A Servant’s Prayer


Abraham’s servant shows himself faithful with his prayer for the Lord to give him success in his endeavor. He displays his deep trust in God, reminding us that the Lord’s holy people must be a praying people.

“He said, ‘O Lord, God of my master Abraham, please grant me success today and show steadfast love to my master Abraham’”  (Gen. 24:12).

- Genesis 24:10–14

Moses indicates that the servant charged with finding Isaac’s wife was a godly man. He wants to obey Abraham’s request to the letter, and so he is careful to find out what to do should his mission go awry (Gen. 24:5). The Lord demands such fidelity of His people (1 Peter 2:18). Moreover, this servant will not go until Abraham releases him from his vow should his quest be unsuccessful (Gen. 24:8–9). Knowing that he must keep his word (Num. 30:2), he will not swear an oath until a provision is made if he cannot keep it.

In today’s passage, Abraham’s servant shows himself faithful once again with his prayer for the Lord to give him success in his endeavor. Thus, the servant displays his deep trust in God, reminding us that the Lord’s holy people must be a praying people (Ps. 32:6).

Notably, he asks God to reveal Isaac’s wife in a very specific manner. But is it appropriate to ask God for such signs in prayer? John Calvin addresses this issue in his commentary, concluding that we must look to Scripture for assurance and not lay conditions upon the Lord when we pray. Obviously, this is sound advice, reflecting the biblical principle that we may not put God to the test (Deut. 6:16).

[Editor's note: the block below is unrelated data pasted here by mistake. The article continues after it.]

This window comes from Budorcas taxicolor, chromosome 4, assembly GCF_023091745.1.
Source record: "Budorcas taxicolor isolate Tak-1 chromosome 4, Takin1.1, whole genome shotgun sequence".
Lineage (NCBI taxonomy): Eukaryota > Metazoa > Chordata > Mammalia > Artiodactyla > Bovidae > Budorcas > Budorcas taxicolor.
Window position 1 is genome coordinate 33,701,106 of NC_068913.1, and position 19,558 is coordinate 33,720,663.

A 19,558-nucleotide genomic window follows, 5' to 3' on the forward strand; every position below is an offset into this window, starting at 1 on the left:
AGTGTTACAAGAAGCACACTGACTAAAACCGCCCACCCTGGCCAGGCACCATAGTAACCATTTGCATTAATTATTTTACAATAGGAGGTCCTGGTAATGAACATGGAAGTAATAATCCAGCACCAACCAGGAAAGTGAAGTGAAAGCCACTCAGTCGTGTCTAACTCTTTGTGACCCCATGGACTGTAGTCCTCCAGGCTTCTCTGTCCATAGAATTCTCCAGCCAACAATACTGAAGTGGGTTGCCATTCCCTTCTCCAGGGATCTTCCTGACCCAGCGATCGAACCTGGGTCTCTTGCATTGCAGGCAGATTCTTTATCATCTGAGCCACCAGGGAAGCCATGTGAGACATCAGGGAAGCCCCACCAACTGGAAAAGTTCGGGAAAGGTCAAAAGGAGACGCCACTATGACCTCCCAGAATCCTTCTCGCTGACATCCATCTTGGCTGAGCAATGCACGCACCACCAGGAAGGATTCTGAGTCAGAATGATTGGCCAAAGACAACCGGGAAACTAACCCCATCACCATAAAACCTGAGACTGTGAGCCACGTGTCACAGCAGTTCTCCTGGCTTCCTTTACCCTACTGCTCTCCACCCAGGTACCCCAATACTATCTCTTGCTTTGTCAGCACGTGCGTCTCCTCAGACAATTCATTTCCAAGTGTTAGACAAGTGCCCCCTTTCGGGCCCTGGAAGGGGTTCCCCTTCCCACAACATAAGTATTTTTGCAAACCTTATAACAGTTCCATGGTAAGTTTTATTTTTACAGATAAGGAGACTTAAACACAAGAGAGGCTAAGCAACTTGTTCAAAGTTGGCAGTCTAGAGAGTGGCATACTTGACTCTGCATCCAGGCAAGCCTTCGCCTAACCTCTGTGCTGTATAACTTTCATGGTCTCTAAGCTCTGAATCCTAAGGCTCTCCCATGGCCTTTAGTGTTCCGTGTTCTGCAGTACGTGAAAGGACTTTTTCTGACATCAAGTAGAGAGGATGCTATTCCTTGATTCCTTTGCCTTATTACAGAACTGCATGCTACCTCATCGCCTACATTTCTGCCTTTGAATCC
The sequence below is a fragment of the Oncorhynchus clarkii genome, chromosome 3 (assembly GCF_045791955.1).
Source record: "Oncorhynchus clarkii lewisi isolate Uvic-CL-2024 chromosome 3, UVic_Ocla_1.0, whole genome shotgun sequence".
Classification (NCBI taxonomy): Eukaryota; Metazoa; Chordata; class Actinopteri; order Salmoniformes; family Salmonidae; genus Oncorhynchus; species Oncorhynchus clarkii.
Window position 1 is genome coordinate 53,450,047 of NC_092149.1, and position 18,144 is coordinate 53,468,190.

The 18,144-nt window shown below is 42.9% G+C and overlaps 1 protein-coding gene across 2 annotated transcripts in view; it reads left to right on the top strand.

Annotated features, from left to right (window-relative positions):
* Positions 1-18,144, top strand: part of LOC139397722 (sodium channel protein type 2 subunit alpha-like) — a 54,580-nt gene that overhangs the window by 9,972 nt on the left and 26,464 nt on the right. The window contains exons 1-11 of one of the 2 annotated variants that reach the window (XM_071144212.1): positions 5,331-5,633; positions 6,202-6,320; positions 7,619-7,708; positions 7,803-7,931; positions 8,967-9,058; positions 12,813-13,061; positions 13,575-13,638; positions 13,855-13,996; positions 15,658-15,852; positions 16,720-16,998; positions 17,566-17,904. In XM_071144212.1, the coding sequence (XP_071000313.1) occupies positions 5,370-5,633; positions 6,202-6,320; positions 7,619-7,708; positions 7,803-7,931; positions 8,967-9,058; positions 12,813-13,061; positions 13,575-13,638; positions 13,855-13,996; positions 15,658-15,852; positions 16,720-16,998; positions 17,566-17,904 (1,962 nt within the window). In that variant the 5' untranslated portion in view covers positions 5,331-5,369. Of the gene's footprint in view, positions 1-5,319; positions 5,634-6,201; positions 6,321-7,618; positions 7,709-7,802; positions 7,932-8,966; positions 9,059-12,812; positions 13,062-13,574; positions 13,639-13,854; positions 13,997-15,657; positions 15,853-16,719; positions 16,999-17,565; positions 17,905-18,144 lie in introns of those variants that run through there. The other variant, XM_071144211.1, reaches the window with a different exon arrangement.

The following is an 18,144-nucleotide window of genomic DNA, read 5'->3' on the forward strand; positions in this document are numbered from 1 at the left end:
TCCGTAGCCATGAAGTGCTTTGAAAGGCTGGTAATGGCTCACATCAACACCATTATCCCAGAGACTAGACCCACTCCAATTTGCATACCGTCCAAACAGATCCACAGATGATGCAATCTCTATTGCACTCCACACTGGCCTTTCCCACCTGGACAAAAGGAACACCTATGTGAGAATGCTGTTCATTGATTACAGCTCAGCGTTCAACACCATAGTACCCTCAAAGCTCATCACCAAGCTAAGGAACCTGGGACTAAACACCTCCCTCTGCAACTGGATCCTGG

However, Calvin also writes: “The general law, by which all the pious are bound, does not prevent the Lord, when he determines to give something extraordinary, from directing the minds of his servants towards it.” Some decisions present us with several valid options, and so it is fitting to ask God to confirm His will more clearly.

For example, we might have to pick one of two jobs that offers equal opportunities for us to fulfill our vocations. In this case, it would be wise to ask the Lord to act in order to help us choose rightly. We might ask Him to close a door and open another, for instance.

Finally, Matthew Henry notes that Abraham’s servant goes to a well, a place of labor. He looked for an industrious and hospitable woman (Gen. 24:12–14), one who embodied the traits of an excellent and godly wife later prescribed in Scripture (Prov. 31). Like this servant, let us first seek to narrow our options by the clear teachings of God’s Word before we ask Him to facilitate our decision-making. 

Coram Deo

Matthew Henry writes, “Those who would have good success must pray for it.” Prayer is essential for determining the will of God, but the Lord will never lead us to make a choice contrary to the clear teachings of Scripture. If you are faced with a decision between two valid, biblical options, ask the Father to give you guidance. But do not pray if you are thinking about disobeying His Word. Instead, turn from any course that violates the plain teaching of Scripture.

Passages for Further Study

  • Judg. 6:36–40
  • Prov. 3:5–8 
  • Acts 1:12–26 
  • James 1:5–8


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